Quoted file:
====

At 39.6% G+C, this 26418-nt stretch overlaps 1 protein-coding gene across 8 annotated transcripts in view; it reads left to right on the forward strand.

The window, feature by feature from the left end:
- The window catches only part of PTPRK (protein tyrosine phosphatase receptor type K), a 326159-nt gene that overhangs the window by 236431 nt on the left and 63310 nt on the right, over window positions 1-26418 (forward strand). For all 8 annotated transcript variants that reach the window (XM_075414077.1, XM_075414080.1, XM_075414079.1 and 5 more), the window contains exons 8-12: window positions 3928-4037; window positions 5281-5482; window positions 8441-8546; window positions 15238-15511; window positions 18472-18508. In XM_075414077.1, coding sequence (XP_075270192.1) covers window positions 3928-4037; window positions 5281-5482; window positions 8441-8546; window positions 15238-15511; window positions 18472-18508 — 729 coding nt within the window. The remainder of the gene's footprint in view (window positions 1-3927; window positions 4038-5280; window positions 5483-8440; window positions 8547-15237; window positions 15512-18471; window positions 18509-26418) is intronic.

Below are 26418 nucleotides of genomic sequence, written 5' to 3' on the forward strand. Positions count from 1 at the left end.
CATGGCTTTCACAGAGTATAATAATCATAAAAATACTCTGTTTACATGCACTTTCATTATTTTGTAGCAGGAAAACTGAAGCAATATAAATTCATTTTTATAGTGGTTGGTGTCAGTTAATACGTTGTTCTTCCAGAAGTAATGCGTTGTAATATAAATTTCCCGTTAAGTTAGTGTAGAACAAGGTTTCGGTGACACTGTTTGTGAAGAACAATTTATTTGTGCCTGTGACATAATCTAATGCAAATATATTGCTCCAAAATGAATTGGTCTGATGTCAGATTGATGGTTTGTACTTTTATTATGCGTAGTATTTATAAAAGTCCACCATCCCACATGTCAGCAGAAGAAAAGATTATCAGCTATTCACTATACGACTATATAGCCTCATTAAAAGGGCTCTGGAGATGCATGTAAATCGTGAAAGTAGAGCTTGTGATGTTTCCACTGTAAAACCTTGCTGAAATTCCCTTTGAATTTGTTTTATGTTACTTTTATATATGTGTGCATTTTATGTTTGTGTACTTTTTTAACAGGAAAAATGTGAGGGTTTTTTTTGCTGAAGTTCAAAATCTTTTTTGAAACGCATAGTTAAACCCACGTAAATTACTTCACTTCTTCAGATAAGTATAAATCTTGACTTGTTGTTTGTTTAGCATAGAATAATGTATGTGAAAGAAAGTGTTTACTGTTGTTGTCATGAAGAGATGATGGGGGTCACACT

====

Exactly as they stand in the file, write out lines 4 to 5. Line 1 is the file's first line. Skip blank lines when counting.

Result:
Below are 26418 nucleotides of genomic sequence, written 5' to 3' on the forward strand. Positions count from 1 at the left end.
CATGGCTTTCACAGAGTATAATAATCATAAAAATACTCTGTTTACATGCACTTTCATTATTTTGTAGCAGGAAAACTGAAGCAATATAAATTCATTTTTATAGTGGTTGGTGTCAGTTAATACGTTGTTCTTCCAGAAGTAATGCGTTGTAATATAAATTTCCCGTTAAGTTAGTGTAGAACAAGGTTTCGGTGACACTGTTTGTGAAGAACAATTTATTTGTGCCTGTGACATAATCTAATGCAAATATATTGCTCCAAAATGAATTGGTCTGATGTCAGATTGATGGTTTGTACTTTTATTATGCGTAGTATTTATAAAAGTCCACCATCCCACATGTCAGCAGAAGAAAAGATTATCAGCTATTCACTATACGACTATATAGCCTCATTAAAAGGGCTCTGGAGATGCATGTAAATCGTGAAAGTAGAGCTTGTGATGTTTCCACTGTAAAACCTTGCTGAAATTCCCTTTGAATTTGTTTTATGTTACTTTTATATATGTGTGCATTTTATGTTTGTGTACTTTTTTAACAGGAAAAATGTGAGGGTTTTTTTTGCTGAAGTTCAAAATCTTTTTTGAAACGCATAGTTAAACCCACGTAAATTACTTCACTTCTTCAGATAAGTATAAATCTTGACTTGTTGTTTGTTTAGCATAGAATAATGTATGTGAAAGAAAGTGTTTACTGTTGTTGTCATGAAGAGATGATGGGGGTCACACT